Profile of a Dignified Support Worker
Support worker, Pakita Ugoh originally dreamed of being an interior designer. After undertaking her degree in Interior Design and Decoration, she found she was wanting something more fulfilling and rewarding.
When researching TAFE courses, Paquita was drawn to Community Services and the types of roles this degree would open up to her. Unsure if this path would take her to the aged care or disability sectors, Pakita enrolled in a Diploma of Community Services and decided to wait to see where the modules would lead her.
“I started to grow and fall in love with it, and I found that, yeah, this could be the job for me. I’d like to see what I can do with this.”
When asked about people’s reactions when she tells them she is a support worker, Pakita noted, “some people think it’s just coffee dates or appointments – it is so much more, it is a lot of things that people don’t really get to see behind the scenes.”
A daily routine includes household chores, washing, and cleaning, and assisting people in getting ready for the day. The same as if we were getting up out of bed and getting ready for the day before we go to work or school. It is getting the client ready for their day, assisting in giving them breakfast, preparing meals, and taking them to their regular activities.
Pakita believes the most important skills required are compassion and listening – if you don’t listen, you don’t understand what your client really wants. Just as if it was your friend or loved ones that you were attending to, you treat your clients the same as what you would as if it was your own family members, she says.
A great support worker longs to give their client their best, every day.
Reflecting on some of the greatest challenges caregiving has presented Pakita, she knows communication is where she has really grown and developed in her career.
“When I first started, it was hard for me to know when to communicate, if the client was non-verbal that was where the hands-on experience taught me so much more about communication, understanding their body language, understanding the message in their eyes and face – that’s what you’ve worked for.”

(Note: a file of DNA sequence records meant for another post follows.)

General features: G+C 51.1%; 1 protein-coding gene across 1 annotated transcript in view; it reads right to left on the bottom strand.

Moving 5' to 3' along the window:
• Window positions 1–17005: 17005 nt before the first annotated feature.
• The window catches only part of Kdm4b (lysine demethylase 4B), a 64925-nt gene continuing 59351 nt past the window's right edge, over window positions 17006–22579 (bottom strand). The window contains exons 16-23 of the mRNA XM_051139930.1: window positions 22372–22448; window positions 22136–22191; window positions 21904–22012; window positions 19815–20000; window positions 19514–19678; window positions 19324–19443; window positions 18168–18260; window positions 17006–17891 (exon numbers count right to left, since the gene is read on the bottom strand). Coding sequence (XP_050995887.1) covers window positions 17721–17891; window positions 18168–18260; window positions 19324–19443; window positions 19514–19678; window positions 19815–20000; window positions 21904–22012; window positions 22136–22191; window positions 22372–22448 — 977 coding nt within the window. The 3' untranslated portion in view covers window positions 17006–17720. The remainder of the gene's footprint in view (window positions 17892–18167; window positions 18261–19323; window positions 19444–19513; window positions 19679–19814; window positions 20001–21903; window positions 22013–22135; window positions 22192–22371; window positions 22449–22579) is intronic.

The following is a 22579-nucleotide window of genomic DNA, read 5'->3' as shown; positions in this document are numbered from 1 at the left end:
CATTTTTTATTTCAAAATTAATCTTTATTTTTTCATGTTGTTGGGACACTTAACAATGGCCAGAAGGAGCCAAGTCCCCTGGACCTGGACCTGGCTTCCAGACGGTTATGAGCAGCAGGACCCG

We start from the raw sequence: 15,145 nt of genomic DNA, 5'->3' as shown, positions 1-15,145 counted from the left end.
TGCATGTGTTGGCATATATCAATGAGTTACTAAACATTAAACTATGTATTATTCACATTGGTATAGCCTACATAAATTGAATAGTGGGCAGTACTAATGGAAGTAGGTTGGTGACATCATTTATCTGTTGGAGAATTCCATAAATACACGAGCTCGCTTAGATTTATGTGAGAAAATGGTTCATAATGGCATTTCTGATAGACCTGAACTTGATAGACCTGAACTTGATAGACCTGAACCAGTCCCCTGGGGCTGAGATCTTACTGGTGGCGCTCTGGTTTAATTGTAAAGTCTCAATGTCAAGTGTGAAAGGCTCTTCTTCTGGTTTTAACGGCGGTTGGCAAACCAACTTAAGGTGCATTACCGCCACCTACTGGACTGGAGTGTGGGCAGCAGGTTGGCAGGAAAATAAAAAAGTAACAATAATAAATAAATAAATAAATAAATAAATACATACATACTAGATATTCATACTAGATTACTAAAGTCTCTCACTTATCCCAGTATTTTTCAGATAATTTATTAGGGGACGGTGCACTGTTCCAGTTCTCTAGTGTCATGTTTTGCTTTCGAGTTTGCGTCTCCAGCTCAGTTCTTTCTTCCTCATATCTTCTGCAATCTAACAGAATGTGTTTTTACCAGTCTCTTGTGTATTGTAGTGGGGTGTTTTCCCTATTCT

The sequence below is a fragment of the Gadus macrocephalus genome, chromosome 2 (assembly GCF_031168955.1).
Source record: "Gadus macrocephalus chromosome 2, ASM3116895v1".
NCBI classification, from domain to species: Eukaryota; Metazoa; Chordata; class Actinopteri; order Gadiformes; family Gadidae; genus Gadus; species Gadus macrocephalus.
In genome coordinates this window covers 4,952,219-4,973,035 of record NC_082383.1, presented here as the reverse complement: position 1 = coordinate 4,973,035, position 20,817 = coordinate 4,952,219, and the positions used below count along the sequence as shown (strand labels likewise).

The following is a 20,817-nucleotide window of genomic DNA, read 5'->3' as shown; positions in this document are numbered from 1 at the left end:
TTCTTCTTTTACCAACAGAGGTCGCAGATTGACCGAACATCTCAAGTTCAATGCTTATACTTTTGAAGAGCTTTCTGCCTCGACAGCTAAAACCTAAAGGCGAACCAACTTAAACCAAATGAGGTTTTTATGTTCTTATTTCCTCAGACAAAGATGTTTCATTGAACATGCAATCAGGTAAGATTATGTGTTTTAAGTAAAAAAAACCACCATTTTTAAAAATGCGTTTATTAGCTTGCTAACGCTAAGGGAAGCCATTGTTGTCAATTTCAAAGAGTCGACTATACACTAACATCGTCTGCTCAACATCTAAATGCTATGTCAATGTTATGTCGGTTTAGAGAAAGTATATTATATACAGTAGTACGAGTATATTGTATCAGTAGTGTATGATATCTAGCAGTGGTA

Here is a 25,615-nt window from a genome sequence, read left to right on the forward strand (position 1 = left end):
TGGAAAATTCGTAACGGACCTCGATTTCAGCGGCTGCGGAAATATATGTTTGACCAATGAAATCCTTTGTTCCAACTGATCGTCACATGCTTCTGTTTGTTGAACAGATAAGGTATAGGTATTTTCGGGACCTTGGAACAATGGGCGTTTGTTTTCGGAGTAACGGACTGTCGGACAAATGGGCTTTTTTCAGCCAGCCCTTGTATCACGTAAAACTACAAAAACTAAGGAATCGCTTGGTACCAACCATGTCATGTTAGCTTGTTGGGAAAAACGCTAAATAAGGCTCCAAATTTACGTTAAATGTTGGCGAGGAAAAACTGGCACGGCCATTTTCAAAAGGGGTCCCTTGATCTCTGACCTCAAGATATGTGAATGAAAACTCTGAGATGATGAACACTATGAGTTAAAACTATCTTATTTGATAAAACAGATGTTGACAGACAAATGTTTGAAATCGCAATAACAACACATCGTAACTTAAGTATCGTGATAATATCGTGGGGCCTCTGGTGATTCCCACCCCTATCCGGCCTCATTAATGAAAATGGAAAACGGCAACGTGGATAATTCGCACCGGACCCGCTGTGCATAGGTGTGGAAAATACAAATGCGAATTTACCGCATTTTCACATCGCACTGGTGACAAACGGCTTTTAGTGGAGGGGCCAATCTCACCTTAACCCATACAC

Caregiving as a support worker has become a very fulfilling role for Pakita, knowing she’s helped her client throughout the day, put a smile on their face, making them laugh or just sitting and having a conversation, sharing stories.
“Sometimes they don’t want you to go home, but you know you will see them again tomorrow.”
Finding the balance to keep giving
With five school-aged kids, Pakita balances being a caregiver at home while also being a caregiver. Her shifts work around the kids’ school schedule and her partner chips in when she works weekends.
Self-care is important for support workers to recharge and be available and present for their clients. Pakita makes time on her days off to do something just for her, whether that’s catching up with friends over coffee or lunch or hitting the gym, where she can let go and not worry about anything. It helps her remain balanced, especially when the kids are rowdy, those situations become easier to handle.
Her partner also understands the importance of self-care and since Pakita became a caregiver they now take time to sit and talk and discuss what’s happening in their lives. “It’s become a team effort”, she says, “the kids now help each other with homework and chores, I appear to be modeling for them through caregiving.”
Looking ahead in the caregiving space, Paquita notes that there really is a shortage of career carers meaning that some clients, particularly in the won’t be receiving the level of support and care they really need. She hopes to see an industry in the future that puts compassion and a personal approach as a priority over ticking boxes. “After all, we’re all going to be there at some point, right?”